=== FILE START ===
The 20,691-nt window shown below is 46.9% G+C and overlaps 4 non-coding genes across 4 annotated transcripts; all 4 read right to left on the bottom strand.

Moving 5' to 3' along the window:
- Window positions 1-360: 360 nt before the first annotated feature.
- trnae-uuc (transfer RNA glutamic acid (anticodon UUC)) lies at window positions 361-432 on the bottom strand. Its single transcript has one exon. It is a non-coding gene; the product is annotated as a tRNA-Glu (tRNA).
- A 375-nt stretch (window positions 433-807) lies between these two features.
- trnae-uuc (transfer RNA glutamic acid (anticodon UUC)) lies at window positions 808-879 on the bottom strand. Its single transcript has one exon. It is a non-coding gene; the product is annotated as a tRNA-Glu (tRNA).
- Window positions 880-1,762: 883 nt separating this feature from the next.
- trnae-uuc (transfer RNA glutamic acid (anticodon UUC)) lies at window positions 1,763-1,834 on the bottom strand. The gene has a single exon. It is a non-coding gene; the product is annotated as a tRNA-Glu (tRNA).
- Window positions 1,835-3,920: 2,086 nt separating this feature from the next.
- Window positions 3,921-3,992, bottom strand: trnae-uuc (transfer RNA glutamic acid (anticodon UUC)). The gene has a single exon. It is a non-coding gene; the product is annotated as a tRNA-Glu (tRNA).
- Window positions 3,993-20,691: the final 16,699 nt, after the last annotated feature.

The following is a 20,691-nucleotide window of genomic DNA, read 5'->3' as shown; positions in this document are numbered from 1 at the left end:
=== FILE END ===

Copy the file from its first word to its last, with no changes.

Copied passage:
The 20,691-nt window shown below is 46.9% G+C and overlaps 4 non-coding genes across 4 annotated transcripts; all 4 read right to left on the bottom strand.

Moving 5' to 3' along the window:
- Window positions 1-360: 360 nt before the first annotated feature.
- trnae-uuc (transfer RNA glutamic acid (anticodon UUC)) lies at window positions 361-432 on the bottom strand. Its single transcript has one exon. It is a non-coding gene; the product is annotated as a tRNA-Glu (tRNA).
- A 375-nt stretch (window positions 433-807) lies between these two features.
- trnae-uuc (transfer RNA glutamic acid (anticodon UUC)) lies at window positions 808-879 on the bottom strand. Its single transcript has one exon. It is a non-coding gene; the product is annotated as a tRNA-Glu (tRNA).
- Window positions 880-1,762: 883 nt separating this feature from the next.
- trnae-uuc (transfer RNA glutamic acid (anticodon UUC)) lies at window positions 1,763-1,834 on the bottom strand. The gene has a single exon. It is a non-coding gene; the product is annotated as a tRNA-Glu (tRNA).
- Window positions 1,835-3,920: 2,086 nt separating this feature from the next.
- Window positions 3,921-3,992, bottom strand: trnae-uuc (transfer RNA glutamic acid (anticodon UUC)). The gene has a single exon. It is a non-coding gene; the product is annotated as a tRNA-Glu (tRNA).
- Window positions 3,993-20,691: the final 16,699 nt, after the last annotated feature.

The following is a 20,691-nucleotide window of genomic DNA, read 5'->3' as shown; positions in this document are numbered from 1 at the left end: